He was the longest serving consort in history & one of the last surviving people in this country to have served in WW2.”
Prince Philip never held the official title of Prince Consort, but he was Queen Elizabeth II’s closest confidant, most reliable political advisor and the undisputed master of the royal household for more than six decades.
Philip was known equally as a curmudgeon and a charmer who could quickly put nervous guests at ease with an easy oneliner.
The Queen, on the event of their golden wedding anniversary in 1997, said of her husband: “He has, quite simply, been my strength and stay all these years.”
The Duke is survived by his wife, Queen Elizabeth II, and his children Charles, Prince of Wales; Anne, Princess Royal; Prince Andrew, Duke of York and Prince Edward, Earl of Wessex.
While Elizabeth presided over affairs of state, Philip championed dozens of charities, including the Duke of Edinburgh’s Award, which has promoted selfreliance, physical development and other personal accomplishment for more than 6 million youths all over the world.(more…)
Biden Expected To Repeal Military Trans Ban Tomorrow
The Biden administration is expected to repeal the ban on transgender Americans from serving in the military, multiple people informed of the decision told CBS News. The announcement is expected as soon as Monday, one senior Defense official and four outside advocates of repealing the ban told CBS News.
The senior Defense official told CBS News the repeal will be through executive order signed by President Joe Biden. The announcement is expected to take place at a ceremony with newly-confirmed Defense Secretary Lloyd Austin, who will order the Pentagon to go back to the policy enacted in 2016 by former Defense Secretary Ash Carter that allowed transgender Americans to serve openly.
The White House did not respond immediately to a request for comment.
The new order will direct the branches of the military to outline an implementation plan.
The ban was announced by former President Trump via a tweet in July 2017. The ban took effect in April 2019 and barred transgender Americans from enlisting in the military.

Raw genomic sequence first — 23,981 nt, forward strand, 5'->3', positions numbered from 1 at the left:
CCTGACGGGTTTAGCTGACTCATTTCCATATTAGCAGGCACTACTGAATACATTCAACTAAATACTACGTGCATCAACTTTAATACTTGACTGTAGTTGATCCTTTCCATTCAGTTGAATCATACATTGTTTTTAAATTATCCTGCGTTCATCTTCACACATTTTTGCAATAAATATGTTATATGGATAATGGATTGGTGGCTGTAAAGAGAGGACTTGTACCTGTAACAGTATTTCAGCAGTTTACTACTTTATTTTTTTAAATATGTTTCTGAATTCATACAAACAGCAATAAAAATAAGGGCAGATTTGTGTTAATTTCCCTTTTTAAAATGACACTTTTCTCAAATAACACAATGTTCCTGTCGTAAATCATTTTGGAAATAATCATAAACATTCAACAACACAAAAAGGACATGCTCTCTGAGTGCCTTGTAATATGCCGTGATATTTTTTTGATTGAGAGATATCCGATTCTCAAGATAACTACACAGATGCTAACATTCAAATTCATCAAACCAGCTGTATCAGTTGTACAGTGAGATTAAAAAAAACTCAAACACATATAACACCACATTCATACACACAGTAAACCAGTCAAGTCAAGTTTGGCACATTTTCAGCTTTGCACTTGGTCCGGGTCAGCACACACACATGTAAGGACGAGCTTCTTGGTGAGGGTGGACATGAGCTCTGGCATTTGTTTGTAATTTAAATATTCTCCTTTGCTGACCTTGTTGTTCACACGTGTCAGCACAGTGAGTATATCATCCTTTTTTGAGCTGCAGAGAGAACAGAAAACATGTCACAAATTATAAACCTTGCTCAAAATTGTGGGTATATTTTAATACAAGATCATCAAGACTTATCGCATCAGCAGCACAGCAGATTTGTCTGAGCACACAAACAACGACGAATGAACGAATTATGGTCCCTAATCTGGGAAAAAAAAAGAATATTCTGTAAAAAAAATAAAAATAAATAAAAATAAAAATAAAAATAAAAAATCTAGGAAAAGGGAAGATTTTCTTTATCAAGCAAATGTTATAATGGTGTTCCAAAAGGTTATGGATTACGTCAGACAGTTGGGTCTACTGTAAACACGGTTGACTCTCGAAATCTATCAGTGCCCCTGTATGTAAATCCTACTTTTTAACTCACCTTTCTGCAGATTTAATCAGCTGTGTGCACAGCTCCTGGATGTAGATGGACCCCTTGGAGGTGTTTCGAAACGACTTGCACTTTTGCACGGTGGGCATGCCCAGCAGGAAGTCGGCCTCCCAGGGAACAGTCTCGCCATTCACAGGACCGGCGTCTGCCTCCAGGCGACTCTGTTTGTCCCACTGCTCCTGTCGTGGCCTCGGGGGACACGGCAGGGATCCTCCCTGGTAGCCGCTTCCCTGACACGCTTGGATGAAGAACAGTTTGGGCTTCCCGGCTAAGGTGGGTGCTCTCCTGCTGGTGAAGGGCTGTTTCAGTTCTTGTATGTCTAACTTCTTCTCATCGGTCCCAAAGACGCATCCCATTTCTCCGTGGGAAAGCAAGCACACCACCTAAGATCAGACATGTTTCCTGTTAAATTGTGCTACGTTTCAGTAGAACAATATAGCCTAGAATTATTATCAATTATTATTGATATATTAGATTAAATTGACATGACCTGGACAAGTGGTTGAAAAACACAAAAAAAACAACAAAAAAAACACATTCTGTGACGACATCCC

In 2014, it was estimated there were around 15,500 transgender military members serving, according to a study by the Williams Institute at the UCLA School of Law.
Biden frequently repeated on the campaign trail his promise to repeal the ban.
Austin said at his Senate confirmation hearing last week that he planned to repeal the ban.
“I support the president’s plan or plan to overturn the ban,” Austin said on Tuesday when asked by Senator Kirsten Gillibrand, “I truly believe, Senator, that as I said in my opening statement, that if you’re fit and you’re qualified to serve and you can maintain the standards, you should be allowed to serve. And, you can expect that I will support that throughout.”
Trump Pardons Steve Bannon In One of His Final Acts As 45th President
(CNN)— President Donald Trump has decided to pardon his former chief strategist Steve Bannon, in a last-minute decision made only hours before he is scheduled to depart the White House for a final time.
Officials cautioned CNN that Trump’s decision was not final until he signed the paperwork. Trump told people that after much deliberation, he had decided to pardon Bannon as one of his final acts in office.
Bannon’s pardon would follow a frantic scramble during the President’s final hours in office as attorneys and top aides debated his inclusion on Trump’s outgoing clemency list. Despite their falling out in recent years, Trump was eager to pardon his former aide after recently reconnecting with him as he helped fan Trump’s conspiracy theories about the election.
It was a far cry from when Trump exiled Bannon from his inner circle after he was quoted in a book trashing the President’s children, claiming that Donald Trump Jr. had been “treasonous” by meeting with a Russian attorney and labeling Ivanka Trump “dumb as a brick.” Those statements from Bannon drove Trump to issue a lengthy statement saying he had “lost his mind.”
“Steve Bannon has nothing to do with me or my presidency,” Trump said at the time.Things shifted in recent months as Bannon attempted to breach Trump’s inner circle once again by offering advice before the election and pushing his false theories after Trump had lost.
Since Trump’s election defeat, the President has leaned further into his expansive pardon powers — granting pardons to his first national security adviser, Michael Flynn, longtime ally Roger Stone and former campaign chairman Paul Manafort, among others.
Among Trump’s pardons earlier in his term were those for former Arizona Sheriff Joe Arpaio, right-wing commentator Dinesh D’Souza and financier Michael Milken.